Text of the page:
The effects of psychosocial interventions on the mental health, pregnancy rates, and marital function of infertile couples undergoing in vitro fertilization: a systematic review

  • Liying Ying
  • Lai Har Wu
  • Alice Yuen Loke
Assisted Reproduction Technologies



The purpose of this study was to examine the effects of psychosocial interventions on the mental health, pregnancy rates, and marital function of infertile couples undergoing in vitro fertilization (IVF), as determined through RCT studies.


Using the electronic databases PubMed, EMBase, Cochrane Library, CINAHL, PsycInfo, and CAJ, a systematic literature search was conducted in July 2015. MeSH terms, key words, and free words such as “infertility,” “fertilization in vitro,” “psychotherapy,” “intervention,” “anxiety,” “depression,” and “marital satisfaction” were used to identify all potential studies. The quality of the studies that were included was assessed using the risk of bias assessment tool developed by the Cochrane Back Review Group. Descriptive analysis was adopted to synthesize the results.


A total of 20 randomized controlled trials were included in this review. There were reports of positive effects on the anxiety levels, pregnancy rates, or marital function of infertile couples in six studies that adopted different psychosocial approaches, including mind body intervention (Eastern body-mind-spirit, Integrative body-mind-spirit, and Mind/body intervention), cognitive behavioral therapy, group psychotherapy, and harp therapy. However, there were methodological or practical issues related to measurement points and attrition rates in these studies. None of these interventions were found to be efficacious in relieving the depression or stress of individuals or couples undergoing IVF treatment. None of the included studies tackled or measured the mental health status of the couples during the most stressful time of waiting for the pregnancy results of their treatment.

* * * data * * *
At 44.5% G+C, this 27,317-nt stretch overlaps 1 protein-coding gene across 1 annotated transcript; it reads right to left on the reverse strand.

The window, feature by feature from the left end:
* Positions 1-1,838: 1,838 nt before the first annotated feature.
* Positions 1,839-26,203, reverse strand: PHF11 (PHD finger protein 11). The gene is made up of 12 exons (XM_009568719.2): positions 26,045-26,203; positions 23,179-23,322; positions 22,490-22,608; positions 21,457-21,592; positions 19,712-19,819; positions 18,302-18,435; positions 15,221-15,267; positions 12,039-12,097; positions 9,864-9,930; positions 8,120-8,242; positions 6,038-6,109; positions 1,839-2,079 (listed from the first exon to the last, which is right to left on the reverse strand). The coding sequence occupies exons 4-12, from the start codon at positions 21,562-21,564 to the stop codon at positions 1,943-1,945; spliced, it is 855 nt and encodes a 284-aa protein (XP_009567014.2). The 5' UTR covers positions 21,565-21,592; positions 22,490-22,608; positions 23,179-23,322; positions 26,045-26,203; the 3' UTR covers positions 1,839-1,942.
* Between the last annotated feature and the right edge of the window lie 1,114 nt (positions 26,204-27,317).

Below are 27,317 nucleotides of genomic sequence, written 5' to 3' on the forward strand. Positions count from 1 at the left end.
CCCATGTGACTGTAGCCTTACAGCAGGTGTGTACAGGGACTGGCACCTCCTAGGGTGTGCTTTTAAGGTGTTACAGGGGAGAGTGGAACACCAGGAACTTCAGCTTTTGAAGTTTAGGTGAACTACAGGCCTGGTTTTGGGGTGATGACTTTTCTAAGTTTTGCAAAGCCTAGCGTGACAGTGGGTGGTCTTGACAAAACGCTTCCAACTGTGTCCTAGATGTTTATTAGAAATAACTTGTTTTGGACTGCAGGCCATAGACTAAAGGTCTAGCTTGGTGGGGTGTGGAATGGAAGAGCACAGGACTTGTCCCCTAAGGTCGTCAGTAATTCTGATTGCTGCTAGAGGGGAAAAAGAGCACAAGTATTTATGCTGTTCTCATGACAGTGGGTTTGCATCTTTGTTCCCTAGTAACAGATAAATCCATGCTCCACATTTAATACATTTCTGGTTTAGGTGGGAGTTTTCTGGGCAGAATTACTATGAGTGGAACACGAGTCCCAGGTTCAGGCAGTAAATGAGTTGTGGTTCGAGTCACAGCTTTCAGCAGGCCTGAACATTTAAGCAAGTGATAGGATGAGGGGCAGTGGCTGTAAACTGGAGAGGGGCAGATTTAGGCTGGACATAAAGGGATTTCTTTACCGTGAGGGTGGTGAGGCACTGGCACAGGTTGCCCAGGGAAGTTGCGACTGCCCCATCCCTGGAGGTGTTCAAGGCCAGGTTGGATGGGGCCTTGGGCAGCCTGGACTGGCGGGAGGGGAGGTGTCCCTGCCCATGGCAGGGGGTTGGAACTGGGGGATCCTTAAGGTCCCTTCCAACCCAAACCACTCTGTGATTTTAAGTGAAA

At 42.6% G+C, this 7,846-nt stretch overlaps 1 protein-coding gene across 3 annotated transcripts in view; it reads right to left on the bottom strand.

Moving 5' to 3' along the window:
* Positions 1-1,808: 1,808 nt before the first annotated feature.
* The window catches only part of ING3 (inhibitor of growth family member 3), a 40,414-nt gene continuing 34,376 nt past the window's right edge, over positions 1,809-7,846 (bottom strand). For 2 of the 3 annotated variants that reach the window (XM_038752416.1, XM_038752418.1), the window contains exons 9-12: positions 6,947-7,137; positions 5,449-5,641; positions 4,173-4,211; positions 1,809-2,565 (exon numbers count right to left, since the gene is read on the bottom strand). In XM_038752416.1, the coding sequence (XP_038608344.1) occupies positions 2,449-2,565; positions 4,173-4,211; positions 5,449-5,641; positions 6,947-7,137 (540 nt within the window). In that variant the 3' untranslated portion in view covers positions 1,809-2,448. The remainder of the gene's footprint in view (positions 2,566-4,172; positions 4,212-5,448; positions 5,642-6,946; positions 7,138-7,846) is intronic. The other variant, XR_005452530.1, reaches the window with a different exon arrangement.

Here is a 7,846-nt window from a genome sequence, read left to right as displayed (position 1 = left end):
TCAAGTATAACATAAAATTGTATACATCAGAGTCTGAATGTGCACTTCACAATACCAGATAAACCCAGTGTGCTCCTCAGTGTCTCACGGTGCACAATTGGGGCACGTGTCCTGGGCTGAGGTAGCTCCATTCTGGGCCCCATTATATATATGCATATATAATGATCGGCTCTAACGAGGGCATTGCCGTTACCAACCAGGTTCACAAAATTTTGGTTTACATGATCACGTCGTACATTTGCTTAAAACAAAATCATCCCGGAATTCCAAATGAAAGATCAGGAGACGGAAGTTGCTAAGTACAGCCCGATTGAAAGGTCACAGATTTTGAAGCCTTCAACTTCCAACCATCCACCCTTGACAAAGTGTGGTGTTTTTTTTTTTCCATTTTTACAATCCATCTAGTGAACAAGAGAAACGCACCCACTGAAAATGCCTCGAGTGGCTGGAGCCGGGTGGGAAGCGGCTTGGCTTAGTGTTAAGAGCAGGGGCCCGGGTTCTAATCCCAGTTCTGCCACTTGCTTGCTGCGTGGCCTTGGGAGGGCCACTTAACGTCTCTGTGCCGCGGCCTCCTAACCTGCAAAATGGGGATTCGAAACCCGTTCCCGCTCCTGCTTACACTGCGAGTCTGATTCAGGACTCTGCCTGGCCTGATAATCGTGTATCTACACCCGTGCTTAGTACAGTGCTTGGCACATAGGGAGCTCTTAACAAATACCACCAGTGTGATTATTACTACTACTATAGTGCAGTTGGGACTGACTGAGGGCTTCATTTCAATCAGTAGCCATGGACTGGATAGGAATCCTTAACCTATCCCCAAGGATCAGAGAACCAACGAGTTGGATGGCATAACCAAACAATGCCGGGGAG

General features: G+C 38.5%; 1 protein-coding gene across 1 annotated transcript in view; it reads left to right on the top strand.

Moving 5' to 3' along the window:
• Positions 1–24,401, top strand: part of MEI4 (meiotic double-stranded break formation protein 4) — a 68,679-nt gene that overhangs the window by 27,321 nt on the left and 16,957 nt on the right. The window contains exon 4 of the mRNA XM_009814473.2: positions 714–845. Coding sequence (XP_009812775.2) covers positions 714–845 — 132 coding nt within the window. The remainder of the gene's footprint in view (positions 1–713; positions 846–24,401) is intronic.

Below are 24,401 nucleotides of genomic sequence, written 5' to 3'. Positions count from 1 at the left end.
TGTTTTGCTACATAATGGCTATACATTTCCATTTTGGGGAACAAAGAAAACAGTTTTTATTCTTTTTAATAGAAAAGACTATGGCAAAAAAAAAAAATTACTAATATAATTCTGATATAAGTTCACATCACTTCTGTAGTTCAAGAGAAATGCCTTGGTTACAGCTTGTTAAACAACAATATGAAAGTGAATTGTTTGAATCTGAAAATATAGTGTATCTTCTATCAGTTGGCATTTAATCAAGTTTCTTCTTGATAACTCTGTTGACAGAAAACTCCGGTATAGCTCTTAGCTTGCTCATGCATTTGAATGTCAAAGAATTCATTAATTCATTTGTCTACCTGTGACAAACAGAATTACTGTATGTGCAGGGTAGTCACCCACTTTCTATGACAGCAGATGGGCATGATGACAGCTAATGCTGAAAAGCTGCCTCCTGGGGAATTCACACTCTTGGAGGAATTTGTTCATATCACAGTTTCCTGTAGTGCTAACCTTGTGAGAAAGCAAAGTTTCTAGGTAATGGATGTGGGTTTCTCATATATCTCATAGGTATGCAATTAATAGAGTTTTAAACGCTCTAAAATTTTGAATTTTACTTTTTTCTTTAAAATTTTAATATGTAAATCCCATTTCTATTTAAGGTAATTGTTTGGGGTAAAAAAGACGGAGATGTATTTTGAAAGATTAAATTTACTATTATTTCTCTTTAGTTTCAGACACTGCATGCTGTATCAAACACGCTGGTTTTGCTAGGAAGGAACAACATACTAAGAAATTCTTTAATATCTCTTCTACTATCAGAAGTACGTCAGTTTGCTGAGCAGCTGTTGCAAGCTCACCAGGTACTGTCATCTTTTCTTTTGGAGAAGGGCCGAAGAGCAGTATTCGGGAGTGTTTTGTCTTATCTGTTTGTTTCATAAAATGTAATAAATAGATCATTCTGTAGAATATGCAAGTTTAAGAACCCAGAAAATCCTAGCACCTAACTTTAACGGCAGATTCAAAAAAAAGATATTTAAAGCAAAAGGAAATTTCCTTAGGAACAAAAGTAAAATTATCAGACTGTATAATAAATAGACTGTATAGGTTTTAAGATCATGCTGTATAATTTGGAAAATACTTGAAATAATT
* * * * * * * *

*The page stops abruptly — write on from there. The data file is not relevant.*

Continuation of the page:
A complex intervention, based on sound evidence, should be developed targeting both females and males of infertile couples undergoing IVF treatment, particularly during the stressful period of waiting for the results of the pregnancy test result and after failed cycles.


Infertile couples In vitro fertilization Mental health Pregnancy rate Psychosocial intervention Systematic review 


Compliance with ethical standard

Conflict of interest

The authors declare that they have no conflict of interest.

Supplementary material

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Table S1 (DOCX 31 kb)
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Table S2 (DOCX 20 kb)
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Table S3 (DOC 64 kb)


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Copyright information

© Springer Science+Business Media New York 2016

Authors and Affiliations

  1. 1.School of NursingThe Hong Kong Polytechnic UniversityHong KongChina
  2. 2.School of NursingZhejiang Chinese Medical UniversityHangzhouChina

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